Accused ‘influenced’ Scouting Ireland response to rape claim

Ian Elliott links male leader’s ties to ‘people in positions of power’ in letter to Minister

A confidential internal report had found the youth organisation’s response to the rape allegation had been “deeply flawed”. Photograph: Brenda Fitzsimons

A confidential internal report had found the youth organisation’s response to the rape allegation had been “deeply flawed”. Photograph: Brenda Fitzsimons

 

Scouting Ireland’s handling of a rape allegation was “influenced” by the accused male leader’s connections “to people in positions of power in the organisation”, safeguarding expert Ian Elliott recently told Minister for Children Katherine Zappone.

In a letter in late September, Mr Elliott, who conducted a detailed review into the handling of the rape allegation, told Ms Zappone he suspected information about how the case was dealt with had been withheld from him.

The allegation was made to Scouting Ireland in 2016, where a female volunteer claimed she was raped by an adult male volunteer during a camping trip in 2009, when she was 18.

Earlier this year The Irish Times revealed Mr Elliott’s confidential internal report had found the youth organisation’s response to the allegation had been “deeply flawed”.

In his recent letter to the Minister, Mr Elliott linked failings in how the allegation was dealt with to the accused’s connections to prominent figures in Scouting Ireland.

“I believed that the relationships that the subject of the allegation had with other people in positions of power in the organisation, influenced what the response was to the allegation made by the young woman,” he told Ms Zappone.

Mr Elliott’s report highlighted several failings in how the allegation was dealt with, but it did not directly tie these shortcomings to the accused’s influence in the organisation.

“The allegation was of a serious nature, but the way in which it was responded to by the organisation did not communicate to me any appreciation of this fact,” he told Ms Zappone. The letter did not identify who Mr Elliott deemed the individuals in “positions of power” to be.

Concerns

At the time of completing his report Mr Elliott said he was unsure how “widespread” problems identified were throughout the organisation. “I have a fuller understanding now and I would hold concerns,” he said.

The correspondence from September 26th was released to The Irish Times following a request under the Freedom of Information Act.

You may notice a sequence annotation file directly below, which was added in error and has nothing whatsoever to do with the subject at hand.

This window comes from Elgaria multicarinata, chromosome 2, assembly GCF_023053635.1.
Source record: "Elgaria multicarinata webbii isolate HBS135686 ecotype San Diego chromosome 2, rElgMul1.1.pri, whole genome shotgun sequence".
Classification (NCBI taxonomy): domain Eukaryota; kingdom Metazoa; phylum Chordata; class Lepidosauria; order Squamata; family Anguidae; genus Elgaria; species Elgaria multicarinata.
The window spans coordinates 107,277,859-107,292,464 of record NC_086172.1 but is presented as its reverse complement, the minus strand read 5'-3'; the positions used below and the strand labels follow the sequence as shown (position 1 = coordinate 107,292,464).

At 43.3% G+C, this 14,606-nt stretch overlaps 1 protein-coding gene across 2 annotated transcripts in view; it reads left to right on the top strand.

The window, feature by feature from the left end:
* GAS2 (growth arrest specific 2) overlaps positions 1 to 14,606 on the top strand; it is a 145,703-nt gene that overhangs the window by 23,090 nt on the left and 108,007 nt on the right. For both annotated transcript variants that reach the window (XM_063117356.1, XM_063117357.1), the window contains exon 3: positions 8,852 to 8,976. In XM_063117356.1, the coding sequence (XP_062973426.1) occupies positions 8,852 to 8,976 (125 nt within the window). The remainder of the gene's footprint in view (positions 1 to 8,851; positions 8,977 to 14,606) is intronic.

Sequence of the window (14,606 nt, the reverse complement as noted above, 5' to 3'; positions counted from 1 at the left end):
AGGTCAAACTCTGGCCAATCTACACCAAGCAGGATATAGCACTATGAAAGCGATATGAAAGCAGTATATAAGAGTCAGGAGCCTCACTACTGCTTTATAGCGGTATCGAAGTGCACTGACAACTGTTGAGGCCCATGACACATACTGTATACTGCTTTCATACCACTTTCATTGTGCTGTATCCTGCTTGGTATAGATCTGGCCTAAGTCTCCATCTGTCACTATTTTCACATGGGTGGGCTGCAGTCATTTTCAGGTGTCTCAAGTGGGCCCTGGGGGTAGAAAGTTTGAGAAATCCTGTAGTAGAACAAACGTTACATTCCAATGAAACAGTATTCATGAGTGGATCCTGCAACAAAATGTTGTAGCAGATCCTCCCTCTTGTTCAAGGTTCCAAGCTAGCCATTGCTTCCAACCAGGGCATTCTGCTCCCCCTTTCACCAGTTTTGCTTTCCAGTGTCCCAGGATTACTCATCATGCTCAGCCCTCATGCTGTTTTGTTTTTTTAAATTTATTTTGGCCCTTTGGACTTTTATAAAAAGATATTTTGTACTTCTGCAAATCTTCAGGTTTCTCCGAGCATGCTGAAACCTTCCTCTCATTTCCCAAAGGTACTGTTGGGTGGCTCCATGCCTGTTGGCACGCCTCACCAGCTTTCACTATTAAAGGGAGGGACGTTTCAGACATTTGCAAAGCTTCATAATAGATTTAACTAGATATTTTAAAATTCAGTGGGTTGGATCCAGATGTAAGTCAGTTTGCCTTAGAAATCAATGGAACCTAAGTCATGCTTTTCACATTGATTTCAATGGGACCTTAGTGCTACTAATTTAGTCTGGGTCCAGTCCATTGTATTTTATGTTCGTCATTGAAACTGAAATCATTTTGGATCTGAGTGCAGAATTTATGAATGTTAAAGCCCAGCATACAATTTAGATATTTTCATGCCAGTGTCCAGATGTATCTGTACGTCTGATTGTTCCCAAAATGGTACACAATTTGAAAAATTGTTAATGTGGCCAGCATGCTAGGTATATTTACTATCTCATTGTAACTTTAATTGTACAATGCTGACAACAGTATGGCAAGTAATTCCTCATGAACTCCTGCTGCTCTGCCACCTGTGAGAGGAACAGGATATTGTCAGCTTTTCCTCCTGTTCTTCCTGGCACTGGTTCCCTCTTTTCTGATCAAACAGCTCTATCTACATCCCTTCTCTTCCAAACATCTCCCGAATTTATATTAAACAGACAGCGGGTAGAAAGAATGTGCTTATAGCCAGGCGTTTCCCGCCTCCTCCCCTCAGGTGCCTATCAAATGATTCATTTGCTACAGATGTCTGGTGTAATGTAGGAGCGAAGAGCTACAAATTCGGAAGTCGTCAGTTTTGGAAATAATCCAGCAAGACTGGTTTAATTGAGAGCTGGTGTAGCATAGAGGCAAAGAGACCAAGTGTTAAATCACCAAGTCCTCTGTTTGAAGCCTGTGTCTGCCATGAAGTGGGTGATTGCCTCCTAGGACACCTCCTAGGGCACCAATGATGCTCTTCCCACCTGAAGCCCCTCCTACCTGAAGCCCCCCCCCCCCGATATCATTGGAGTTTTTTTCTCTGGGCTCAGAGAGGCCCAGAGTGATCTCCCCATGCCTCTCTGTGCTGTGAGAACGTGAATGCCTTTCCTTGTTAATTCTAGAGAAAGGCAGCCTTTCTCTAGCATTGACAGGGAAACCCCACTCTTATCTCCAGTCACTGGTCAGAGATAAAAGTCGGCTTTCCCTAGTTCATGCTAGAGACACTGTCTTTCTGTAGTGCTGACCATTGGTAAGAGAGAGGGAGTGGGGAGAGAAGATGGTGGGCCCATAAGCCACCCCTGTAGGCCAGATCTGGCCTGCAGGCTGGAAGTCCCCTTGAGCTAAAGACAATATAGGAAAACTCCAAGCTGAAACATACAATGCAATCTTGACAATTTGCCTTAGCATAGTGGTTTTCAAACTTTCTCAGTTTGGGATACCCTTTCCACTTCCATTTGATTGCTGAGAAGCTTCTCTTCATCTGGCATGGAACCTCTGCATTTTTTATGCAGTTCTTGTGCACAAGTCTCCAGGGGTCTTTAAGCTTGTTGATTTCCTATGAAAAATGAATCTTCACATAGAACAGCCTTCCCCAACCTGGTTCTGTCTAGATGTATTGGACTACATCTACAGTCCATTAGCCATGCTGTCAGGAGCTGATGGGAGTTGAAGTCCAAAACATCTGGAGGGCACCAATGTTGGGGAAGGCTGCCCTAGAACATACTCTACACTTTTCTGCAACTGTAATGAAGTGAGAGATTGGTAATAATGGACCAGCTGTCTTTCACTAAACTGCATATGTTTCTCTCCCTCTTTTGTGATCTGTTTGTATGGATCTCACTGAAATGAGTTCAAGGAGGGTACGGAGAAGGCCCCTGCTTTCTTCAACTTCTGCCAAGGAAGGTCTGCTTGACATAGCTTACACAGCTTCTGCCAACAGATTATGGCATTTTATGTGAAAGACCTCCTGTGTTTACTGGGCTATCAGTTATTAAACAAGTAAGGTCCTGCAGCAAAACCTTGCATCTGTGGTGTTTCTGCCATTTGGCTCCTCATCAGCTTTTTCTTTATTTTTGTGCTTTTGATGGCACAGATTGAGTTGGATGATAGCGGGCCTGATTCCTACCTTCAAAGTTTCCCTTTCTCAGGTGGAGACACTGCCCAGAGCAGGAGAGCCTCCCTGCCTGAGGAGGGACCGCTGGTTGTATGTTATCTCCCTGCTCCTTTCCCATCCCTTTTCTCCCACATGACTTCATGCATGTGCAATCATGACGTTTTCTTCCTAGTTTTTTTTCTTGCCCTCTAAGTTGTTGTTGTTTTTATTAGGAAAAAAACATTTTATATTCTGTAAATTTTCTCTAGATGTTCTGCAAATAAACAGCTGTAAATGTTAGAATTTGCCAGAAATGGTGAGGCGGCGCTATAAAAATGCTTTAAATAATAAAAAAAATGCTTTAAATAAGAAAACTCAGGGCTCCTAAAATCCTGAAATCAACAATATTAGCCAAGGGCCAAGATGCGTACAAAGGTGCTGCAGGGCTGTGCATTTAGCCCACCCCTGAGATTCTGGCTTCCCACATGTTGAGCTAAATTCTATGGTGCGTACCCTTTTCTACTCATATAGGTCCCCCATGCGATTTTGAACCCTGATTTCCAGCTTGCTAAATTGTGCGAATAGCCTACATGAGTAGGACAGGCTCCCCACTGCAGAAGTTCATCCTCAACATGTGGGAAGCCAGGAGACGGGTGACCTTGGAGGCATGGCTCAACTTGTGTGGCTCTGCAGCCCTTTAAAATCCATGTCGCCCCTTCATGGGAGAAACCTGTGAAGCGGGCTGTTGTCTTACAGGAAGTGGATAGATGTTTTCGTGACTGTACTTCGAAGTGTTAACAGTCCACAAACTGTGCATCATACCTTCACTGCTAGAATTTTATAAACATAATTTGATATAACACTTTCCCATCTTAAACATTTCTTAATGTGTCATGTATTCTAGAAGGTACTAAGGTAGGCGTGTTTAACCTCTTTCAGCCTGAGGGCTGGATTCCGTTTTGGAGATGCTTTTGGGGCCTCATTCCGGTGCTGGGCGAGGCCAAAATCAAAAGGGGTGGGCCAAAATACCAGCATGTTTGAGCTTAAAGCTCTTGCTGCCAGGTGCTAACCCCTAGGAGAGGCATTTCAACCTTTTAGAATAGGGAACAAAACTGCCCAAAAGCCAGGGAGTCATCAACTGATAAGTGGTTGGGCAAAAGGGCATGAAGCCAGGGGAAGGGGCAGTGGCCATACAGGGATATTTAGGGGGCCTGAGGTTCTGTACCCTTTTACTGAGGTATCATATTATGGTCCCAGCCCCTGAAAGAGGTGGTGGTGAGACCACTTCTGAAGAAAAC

Following the review of the case, Mr Elliott advised Scouting Ireland to conduct an audit of past child protection cases. Last week, Scouting Ireland revealed that an ongoing review by Mr Elliott into past abuse had identified 108 alleged victims of child sex abuse, and 71 alleged abusers, who were primarily active between the 1960s and 1980s.

Mr Elliott said “critical information” on how the 2016 rape allegation was dealt with had been withheld from him during his review of the case, including a meeting former chief scout Christy McCann had with the man accused of rape, while the volunteer was under suspension. The meeting had been arranged by chief commissioner for youth programmes David Shalloo.

Reforms

“I could not be certain that all the conversations that had taken place in respect of how this case was responded to, were known to me,” Mr Elliott said. “I strongly suspected that there were others but that is speculation rather than known fact,” he told Ms Zappone.

Mr Elliott was writing to Ms Zappone after the former board of Scouting Ireland voted to reinstate Mr McCann to chair an extraordinary general meeting on governance reform in September. Following the board’s decision Ms Zappone suspended State funding to the organisation.

In his letter, Mr Elliott said there were several board members who had “consistently sought to obstruct change” and undermine efforts to reform the organisation.

Last month the organisation’s entire board resigned and was replaced, following which State funding was provisionally restored until April, pending continued progress on reforms.